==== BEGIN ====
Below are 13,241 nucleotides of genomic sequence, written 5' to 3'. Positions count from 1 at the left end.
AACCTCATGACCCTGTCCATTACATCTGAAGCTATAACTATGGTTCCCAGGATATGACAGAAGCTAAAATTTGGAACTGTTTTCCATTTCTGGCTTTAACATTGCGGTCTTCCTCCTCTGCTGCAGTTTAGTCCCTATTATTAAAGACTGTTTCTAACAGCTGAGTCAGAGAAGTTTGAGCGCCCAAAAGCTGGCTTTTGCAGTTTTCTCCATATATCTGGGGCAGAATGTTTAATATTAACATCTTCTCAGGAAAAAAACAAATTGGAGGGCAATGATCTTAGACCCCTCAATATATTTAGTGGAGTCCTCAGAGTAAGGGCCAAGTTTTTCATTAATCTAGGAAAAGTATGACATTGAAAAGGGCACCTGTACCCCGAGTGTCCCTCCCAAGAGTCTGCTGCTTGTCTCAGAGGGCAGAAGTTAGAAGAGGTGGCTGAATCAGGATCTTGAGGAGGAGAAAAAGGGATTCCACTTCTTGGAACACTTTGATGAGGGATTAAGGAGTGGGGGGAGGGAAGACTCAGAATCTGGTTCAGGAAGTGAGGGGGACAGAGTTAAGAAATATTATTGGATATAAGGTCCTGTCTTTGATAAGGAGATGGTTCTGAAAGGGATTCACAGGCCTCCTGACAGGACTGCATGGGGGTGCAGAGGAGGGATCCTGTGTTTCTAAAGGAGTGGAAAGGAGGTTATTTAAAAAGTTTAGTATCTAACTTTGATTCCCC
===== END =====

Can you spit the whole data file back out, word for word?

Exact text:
Below are 13,241 nucleotides of genomic sequence, written 5' to 3'. Positions count from 1 at the left end.
AACCTCATGACCCTGTCCATTACATCTGAAGCTATAACTATGGTTCCCAGGATATGACAGAAGCTAAAATTTGGAACTGTTTTCCATTTCTGGCTTTAACATTGCGGTCTTCCTCCTCTGCTGCAGTTTAGTCCCTATTATTAAAGACTGTTTCTAACAGCTGAGTCAGAGAAGTTTGAGCGCCCAAAAGCTGGCTTTTGCAGTTTTCTCCATATATCTGGGGCAGAATGTTTAATATTAACATCTTCTCAGGAAAAAAACAAATTGGAGGGCAATGATCTTAGACCCCTCAATATATTTAGTGGAGTCCTCAGAGTAAGGGCCAAGTTTTTCATTAATCTAGGAAAAGTATGACATTGAAAAGGGCACCTGTACCCCGAGTGTCCCTCCCAAGAGTCTGCTGCTTGTCTCAGAGGGCAGAAGTTAGAAGAGGTGGCTGAATCAGGATCTTGAGGAGGAGAAAAAGGGATTCCACTTCTTGGAACACTTTGATGAGGGATTAAGGAGTGGGGGGAGGGAAGACTCAGAATCTGGTTCAGGAAGTGAGGGGGACAGAGTTAAGAAATATTATTGGATATAAGGTCCTGTCTTTGATAAGGAGATGGTTCTGAAAGGGATTCACAGGCCTCCTGACAGGACTGCATGGGGGTGCAGAGGAGGGATCCTGTGTTTCTAAAGGAGTGGAAAGGAGGTTATTTAAAAAGTTTAGTATCTAACTTTGATTCCCC